Thursday, April 15, 2021
Logan Cornett (Denver) & Deborah Jones Merritt (Ohio State; Google Scholar), Building a Better Bar: The Twelve Building Blocks of Minimum Competence:
The bar exam tries to distinguish minimally competent lawyers from incompetent ones: it exists to protect the public from the harms of incompetent legal representation. That protection is critical to maintaining the integrity of the profession, but the bar exam achieves that goal only if it effectively assesses minimum competence. Although the bar exam has existed for more than a century, there has never been an agreed-upon, evidence-based definition of minimum competence. Absent such a definition, it is impossible to know whether the bar exam is a valid measure of the minimum competence needed to practice law or an artificial barrier to entry. We designed this study to address these substantial gaps in our knowledge, build on the existing research, and develop an evidence-based definition of minimum competence. We conducted 50 focus groups using a protocol we developed to gather data about the knowledge and skills new lawyers need to practice competently. Of those focus groups, 41 were conducted with new lawyers, while the remaining nine were conducted with those who supervise new lawyers. The data from these focus groups suggest that minimum competence consists of 12 interlocking components — or “building blocks.”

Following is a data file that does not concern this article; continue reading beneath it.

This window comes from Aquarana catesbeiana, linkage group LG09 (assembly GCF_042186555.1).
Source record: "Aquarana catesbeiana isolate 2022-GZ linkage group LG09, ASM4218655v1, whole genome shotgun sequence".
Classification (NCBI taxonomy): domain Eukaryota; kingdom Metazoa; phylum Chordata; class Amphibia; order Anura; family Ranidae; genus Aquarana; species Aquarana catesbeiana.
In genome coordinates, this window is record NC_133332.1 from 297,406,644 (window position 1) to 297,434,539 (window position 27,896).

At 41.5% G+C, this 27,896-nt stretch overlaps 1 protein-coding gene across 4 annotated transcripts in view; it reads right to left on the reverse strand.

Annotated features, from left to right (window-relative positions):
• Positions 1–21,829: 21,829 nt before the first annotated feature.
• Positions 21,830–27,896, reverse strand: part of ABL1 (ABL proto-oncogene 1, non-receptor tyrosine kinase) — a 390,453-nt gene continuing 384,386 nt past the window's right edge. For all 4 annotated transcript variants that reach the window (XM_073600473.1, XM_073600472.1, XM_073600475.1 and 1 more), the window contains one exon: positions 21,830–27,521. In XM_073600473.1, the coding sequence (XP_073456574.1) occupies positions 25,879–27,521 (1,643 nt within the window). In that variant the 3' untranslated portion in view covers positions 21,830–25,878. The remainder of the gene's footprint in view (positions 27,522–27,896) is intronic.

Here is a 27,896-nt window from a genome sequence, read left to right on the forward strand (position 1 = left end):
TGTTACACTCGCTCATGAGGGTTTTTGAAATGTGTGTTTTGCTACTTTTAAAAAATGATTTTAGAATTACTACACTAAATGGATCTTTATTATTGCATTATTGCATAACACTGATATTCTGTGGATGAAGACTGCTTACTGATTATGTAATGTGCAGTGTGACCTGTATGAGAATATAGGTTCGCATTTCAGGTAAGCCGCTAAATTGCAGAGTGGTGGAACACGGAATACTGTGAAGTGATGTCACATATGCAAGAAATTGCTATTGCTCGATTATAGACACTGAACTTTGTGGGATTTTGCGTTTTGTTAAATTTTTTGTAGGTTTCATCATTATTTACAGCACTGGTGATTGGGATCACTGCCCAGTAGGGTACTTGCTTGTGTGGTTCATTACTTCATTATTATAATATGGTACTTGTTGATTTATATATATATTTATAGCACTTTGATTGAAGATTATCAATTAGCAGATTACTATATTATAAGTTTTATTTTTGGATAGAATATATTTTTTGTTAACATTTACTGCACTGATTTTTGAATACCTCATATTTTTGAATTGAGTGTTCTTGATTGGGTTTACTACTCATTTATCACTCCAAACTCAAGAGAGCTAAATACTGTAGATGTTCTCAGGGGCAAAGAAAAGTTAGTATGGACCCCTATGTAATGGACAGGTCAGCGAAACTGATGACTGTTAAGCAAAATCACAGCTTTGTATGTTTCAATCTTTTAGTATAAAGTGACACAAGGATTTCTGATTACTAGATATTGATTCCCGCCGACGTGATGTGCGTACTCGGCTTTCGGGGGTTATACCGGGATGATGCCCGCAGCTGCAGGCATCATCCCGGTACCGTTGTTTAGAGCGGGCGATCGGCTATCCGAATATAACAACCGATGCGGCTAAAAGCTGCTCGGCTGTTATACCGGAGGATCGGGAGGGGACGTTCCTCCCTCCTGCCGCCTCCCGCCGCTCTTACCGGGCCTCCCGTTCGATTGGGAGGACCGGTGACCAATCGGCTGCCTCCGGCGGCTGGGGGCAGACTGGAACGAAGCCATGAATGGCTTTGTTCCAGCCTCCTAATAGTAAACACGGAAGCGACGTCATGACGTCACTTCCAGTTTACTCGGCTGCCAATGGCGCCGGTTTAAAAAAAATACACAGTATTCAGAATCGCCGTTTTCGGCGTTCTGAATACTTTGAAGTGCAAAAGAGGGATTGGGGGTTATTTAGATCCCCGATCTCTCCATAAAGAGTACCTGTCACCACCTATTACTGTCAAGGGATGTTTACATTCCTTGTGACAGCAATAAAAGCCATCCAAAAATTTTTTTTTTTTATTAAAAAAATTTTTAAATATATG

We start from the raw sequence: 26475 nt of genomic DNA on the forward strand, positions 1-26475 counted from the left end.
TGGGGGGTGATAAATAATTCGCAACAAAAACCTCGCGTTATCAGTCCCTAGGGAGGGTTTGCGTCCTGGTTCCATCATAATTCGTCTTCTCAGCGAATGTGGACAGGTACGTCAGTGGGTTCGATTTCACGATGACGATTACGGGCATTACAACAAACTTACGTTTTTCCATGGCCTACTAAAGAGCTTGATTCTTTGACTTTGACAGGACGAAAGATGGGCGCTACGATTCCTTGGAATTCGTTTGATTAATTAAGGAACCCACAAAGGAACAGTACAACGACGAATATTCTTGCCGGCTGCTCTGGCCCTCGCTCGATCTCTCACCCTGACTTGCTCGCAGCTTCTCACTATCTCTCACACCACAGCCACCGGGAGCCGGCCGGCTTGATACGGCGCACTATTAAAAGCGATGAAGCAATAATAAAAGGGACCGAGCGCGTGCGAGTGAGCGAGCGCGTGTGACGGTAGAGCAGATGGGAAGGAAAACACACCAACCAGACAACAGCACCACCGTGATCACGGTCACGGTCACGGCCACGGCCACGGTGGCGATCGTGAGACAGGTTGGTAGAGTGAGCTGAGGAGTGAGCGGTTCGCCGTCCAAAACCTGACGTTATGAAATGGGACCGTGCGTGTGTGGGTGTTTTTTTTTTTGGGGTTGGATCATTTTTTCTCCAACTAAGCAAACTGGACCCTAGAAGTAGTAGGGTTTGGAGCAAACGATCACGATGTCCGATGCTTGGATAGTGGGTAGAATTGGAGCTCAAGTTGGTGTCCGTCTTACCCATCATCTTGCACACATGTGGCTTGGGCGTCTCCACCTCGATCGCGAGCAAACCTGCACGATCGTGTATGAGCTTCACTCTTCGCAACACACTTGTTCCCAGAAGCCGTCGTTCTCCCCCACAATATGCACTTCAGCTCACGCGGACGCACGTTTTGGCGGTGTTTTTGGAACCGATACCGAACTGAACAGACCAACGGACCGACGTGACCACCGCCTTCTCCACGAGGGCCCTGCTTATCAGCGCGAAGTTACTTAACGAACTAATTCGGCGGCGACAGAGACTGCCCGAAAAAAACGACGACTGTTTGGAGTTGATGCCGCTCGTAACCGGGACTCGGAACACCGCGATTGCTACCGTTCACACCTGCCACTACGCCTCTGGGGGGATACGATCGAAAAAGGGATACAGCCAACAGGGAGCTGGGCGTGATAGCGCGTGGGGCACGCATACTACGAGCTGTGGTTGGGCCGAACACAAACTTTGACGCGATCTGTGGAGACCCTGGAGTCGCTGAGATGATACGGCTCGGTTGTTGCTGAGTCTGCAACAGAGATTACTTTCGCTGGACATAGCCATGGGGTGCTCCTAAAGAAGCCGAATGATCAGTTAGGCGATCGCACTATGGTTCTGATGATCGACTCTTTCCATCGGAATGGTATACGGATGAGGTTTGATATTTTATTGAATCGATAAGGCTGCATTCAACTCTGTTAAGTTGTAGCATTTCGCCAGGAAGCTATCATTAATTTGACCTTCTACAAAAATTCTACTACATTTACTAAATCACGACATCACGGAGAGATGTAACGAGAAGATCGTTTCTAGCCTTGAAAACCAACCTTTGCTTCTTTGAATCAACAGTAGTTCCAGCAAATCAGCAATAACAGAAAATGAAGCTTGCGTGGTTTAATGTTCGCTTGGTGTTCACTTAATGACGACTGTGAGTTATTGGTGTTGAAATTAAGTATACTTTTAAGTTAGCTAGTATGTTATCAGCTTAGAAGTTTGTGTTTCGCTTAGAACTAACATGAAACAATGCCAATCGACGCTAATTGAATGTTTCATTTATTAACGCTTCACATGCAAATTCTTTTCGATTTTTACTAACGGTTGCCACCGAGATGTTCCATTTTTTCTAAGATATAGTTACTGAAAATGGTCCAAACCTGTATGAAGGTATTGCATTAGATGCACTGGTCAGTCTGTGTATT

Based on the data, it is also clear that exams should be open book and provide greater time to complete. Multiple choice questions bear little resemblance to the cognitive skills lawyers use and should be avoided; instead, written performance tests do in fact resemble many of the tasks that new lawyers perform and are encouraged. Additionally, practice-based assessments, such as ones based on clinical performance, offer promising avenues for evaluating minimum competence beyond the bar exam. In this report, we also outline 10 recommendations that courts, law schools, bar associations, bar examiners, and other stakeholders should consider in their efforts to move towards better, evidence-based lawyer licensing.